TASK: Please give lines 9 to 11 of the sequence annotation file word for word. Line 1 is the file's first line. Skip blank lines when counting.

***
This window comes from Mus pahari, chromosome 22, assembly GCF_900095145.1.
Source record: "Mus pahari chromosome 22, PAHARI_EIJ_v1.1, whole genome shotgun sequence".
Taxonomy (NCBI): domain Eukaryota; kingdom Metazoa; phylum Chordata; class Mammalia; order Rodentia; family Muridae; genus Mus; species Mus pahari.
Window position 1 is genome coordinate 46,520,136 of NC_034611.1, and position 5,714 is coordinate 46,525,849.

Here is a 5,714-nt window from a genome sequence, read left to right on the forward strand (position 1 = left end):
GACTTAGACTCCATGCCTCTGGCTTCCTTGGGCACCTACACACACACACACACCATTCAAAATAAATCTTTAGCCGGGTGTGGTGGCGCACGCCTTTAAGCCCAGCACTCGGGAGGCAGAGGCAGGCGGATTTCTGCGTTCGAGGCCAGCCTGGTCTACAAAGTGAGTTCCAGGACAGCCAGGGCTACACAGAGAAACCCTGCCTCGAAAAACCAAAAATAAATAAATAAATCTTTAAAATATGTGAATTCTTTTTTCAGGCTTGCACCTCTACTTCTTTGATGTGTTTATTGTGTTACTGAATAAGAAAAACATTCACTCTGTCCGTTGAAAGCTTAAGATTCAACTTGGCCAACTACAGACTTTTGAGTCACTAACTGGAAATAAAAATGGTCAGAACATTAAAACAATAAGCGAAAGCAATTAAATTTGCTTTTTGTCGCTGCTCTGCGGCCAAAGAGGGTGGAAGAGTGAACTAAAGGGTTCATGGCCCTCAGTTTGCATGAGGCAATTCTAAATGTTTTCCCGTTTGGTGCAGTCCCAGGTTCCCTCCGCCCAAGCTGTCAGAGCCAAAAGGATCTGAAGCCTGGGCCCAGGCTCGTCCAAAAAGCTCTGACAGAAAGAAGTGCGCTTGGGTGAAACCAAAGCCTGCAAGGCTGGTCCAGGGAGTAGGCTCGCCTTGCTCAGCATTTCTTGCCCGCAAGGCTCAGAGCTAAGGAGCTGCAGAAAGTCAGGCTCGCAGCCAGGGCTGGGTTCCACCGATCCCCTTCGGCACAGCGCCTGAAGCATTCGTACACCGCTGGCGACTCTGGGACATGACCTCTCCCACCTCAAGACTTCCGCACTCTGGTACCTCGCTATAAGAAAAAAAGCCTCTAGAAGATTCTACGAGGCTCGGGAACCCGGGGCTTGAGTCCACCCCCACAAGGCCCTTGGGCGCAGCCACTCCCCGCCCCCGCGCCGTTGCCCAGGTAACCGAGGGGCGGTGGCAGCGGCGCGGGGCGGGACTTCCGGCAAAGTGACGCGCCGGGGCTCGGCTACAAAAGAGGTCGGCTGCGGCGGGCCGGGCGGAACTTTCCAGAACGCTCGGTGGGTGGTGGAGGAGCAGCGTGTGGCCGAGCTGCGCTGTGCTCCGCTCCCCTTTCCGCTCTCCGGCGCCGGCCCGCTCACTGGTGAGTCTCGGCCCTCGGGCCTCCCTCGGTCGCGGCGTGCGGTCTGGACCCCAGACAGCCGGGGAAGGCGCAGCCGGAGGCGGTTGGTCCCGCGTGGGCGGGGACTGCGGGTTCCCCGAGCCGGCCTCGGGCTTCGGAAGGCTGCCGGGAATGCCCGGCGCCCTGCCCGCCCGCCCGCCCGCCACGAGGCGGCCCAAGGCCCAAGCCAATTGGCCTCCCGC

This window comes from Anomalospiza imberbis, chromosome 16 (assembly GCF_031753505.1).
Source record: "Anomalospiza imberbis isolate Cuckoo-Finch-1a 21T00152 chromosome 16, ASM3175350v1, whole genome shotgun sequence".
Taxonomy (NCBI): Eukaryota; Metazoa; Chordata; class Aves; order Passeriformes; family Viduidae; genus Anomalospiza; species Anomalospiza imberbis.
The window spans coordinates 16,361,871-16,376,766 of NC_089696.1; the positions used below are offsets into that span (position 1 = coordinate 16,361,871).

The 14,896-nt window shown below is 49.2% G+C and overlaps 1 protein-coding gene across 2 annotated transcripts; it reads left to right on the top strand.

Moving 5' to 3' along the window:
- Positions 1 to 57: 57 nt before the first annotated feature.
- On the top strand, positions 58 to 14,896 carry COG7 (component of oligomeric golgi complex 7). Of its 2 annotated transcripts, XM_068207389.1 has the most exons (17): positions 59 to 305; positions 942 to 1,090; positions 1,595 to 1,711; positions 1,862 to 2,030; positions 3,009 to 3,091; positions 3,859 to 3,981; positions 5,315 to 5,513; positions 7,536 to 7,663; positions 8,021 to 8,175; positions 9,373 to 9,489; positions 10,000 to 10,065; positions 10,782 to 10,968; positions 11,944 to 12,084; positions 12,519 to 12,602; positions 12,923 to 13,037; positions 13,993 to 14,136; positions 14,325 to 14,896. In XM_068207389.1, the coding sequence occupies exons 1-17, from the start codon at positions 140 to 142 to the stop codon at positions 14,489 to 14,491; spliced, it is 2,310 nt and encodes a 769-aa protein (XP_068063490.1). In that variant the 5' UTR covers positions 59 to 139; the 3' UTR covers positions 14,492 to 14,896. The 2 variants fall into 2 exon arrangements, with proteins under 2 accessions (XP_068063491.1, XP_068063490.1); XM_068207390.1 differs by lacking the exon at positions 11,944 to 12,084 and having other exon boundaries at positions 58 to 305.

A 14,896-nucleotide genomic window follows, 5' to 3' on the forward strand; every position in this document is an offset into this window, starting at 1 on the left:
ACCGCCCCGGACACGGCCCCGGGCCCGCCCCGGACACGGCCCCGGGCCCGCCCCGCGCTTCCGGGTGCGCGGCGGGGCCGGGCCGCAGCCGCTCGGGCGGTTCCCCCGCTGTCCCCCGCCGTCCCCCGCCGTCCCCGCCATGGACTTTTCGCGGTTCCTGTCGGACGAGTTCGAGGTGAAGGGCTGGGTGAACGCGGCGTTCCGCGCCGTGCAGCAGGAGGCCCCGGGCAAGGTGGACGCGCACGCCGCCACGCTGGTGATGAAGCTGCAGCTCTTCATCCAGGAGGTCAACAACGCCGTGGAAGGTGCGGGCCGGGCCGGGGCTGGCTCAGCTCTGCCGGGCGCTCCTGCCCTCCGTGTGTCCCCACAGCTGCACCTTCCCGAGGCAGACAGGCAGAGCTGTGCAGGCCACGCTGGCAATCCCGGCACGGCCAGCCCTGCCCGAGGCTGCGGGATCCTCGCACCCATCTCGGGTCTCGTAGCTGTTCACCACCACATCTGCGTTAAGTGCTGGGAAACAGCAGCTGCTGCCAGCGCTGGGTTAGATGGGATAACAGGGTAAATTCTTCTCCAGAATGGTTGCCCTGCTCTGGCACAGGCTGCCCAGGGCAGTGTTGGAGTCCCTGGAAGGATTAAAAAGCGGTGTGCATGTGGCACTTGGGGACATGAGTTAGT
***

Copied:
Taxonomy (NCBI): Eukaryota; Metazoa; Chordata; class Aves; order Passeriformes; family Viduidae; genus Anomalospiza; species Anomalospiza imberbis.
The window spans coordinates 16,361,871-16,376,766 of NC_089696.1; the positions used below are offsets into that span (position 1 = coordinate 16,361,871).

The 14,896-nt window shown below is 49.2% G+C and overlaps 1 protein-coding gene across 2 annotated transcripts; it reads left to right on the top strand.